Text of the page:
Such an attitude is wrong and misguided. The UN report is not at variance with what aid organizations and various media organizations have reported over the past few months. Credence should be given to it by the government and the public. And its recommendations on how government can improve its response mechanisms to disaster should be seriously adopted.
Within three months, we will be marking the second anniversary of the super typhoon. It is imperative for the nation to approach this anniversary with full resolve to prove that we Filipinos are proving equal to the challenge of recovery, rebuilding and rehabilitation. Equally should we strive to show to the world the full measure of Filipino resilience amidst disaster, and Filipino gratitude for the unprecedented assistance and generosity shown us by the nations of the world and the United Nations.
The mettle of our people and our government is being fully tested by this massive catastrophe. Let there be no doubt about that. Therefore our resolve must be not to flinch and not to stint in effort and resourcefulness until the challenge is fully met.
In this effort, our national government must take the lead and provide the example to our local governments and local communities. Its role is particularly vital in funding the process of recovery and rehabilitation.
The government’s response to the UN report has been to vow to pour more funds to complete the rehabilitation of areas hit by Yolanda.
Malacanang communications secretary Hermino Coloma claimed: “There is no let-up in giving the needed support to internally displaced persons, particularly with regard to the construction of permanent, safe and decent homes [for them].”
Coloma added that the National Housing Authority, Department of Social Welfare and Development, Department of Public Works and Highways and other agencies are providing assistance to victims to ensure their return to normal life.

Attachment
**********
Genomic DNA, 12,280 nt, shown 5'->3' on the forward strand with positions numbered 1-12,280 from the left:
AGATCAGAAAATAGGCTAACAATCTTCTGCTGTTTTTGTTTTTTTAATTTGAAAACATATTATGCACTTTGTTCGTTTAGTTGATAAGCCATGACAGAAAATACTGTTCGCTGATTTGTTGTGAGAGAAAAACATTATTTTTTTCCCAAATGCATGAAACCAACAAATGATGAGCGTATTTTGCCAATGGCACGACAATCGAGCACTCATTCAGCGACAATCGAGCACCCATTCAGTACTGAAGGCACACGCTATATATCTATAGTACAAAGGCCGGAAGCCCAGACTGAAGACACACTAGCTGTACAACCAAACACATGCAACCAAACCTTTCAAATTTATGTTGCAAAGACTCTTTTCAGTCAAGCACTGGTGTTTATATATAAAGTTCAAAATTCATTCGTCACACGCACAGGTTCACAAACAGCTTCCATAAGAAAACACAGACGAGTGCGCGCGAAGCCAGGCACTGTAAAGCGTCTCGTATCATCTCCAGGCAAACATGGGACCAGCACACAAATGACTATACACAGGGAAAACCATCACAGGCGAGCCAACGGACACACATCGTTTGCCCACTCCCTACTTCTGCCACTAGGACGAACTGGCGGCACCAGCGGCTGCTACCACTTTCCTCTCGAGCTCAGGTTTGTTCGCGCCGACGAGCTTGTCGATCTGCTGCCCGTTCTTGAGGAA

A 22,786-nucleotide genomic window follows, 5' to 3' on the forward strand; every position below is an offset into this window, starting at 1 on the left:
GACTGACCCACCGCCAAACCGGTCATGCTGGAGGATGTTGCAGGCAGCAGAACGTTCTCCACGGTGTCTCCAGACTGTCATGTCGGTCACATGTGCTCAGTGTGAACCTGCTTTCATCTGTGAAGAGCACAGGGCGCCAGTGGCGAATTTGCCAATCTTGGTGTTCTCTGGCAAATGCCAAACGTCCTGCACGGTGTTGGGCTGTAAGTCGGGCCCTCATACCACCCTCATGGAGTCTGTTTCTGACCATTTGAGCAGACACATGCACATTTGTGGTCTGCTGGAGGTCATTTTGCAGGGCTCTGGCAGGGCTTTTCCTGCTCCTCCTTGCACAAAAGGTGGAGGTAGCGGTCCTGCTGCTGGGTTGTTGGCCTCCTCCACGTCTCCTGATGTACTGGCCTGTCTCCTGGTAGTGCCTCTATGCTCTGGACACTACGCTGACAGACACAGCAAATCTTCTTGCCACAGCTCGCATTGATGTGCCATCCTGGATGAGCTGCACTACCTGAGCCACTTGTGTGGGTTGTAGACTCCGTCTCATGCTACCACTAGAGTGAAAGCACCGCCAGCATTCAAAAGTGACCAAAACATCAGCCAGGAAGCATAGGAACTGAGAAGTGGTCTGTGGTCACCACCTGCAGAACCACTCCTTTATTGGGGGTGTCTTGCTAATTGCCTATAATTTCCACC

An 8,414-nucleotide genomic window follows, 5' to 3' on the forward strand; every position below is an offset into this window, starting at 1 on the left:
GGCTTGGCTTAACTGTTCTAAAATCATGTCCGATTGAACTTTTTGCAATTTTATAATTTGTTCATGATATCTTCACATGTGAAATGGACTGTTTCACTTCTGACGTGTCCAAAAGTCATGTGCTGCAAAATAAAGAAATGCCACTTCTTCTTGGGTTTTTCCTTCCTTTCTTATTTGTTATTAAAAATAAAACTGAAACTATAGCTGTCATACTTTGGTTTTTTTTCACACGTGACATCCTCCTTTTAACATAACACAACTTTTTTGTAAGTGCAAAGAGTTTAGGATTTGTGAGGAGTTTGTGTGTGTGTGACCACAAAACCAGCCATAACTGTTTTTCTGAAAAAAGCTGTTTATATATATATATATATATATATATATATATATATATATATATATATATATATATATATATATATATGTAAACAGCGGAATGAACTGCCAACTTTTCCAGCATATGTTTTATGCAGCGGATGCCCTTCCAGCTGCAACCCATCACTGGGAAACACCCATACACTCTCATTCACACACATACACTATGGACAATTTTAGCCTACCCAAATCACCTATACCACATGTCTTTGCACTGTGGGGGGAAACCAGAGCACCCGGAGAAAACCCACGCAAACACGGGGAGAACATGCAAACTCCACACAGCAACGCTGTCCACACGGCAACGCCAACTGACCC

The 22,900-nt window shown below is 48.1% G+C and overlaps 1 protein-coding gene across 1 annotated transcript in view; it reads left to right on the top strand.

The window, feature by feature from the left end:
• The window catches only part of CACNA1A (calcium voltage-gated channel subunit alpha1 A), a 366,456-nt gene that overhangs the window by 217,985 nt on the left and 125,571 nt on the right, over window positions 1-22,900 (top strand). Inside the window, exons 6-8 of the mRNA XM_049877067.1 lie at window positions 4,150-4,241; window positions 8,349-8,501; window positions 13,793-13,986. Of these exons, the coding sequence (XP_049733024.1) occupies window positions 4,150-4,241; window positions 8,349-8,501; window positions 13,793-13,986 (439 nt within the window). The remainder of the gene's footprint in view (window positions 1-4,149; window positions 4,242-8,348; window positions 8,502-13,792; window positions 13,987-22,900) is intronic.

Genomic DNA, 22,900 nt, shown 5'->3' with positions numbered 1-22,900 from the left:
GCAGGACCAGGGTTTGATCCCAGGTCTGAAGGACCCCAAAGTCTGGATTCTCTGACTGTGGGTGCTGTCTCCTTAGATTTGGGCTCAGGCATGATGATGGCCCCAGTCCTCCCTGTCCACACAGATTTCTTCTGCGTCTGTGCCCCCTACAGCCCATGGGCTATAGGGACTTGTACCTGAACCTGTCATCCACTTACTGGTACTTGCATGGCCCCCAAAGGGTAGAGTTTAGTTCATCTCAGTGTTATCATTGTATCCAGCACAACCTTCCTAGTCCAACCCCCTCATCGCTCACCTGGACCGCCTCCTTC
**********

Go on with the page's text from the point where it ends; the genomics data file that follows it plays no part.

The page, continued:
He assured the UN that the government will speed up efforts in fulfilling its promises to victims of calamities.
These are just words, until matched by deeds.
One survivor, who lost both his parents during the disaster, has told the Times that the the UN report shows the grim reality that our people must see for themselves.
The survivor, Arton James Almadro, said: “People have been apathetic since we have adjusted to the reality that the government does not really care for the survivors nor the casualties, as shown by the fact that they haven’t revealed the real number of casualties.” Almadro’s father, Virgilio, and mother, Guadalupe, were among the thousands killed when Yolanda slammed into Eastern Visayas on November 8, 2013. Their bodies were never found.
Reacting to the UN report, Almadro said that “the situation now is worse than before.”
It is a heartbreaking story and a crushing verdict.
Coming as it does from a victim of Yolanda who lost so much, the least that Aquino administration can do is to listen and to take heed. But, judging from BS Aquino’s and his key people’s mendacity, dishonesty, hypocrisy and obsession with their self-interest, it would seem that only Divine intervention can make this happen.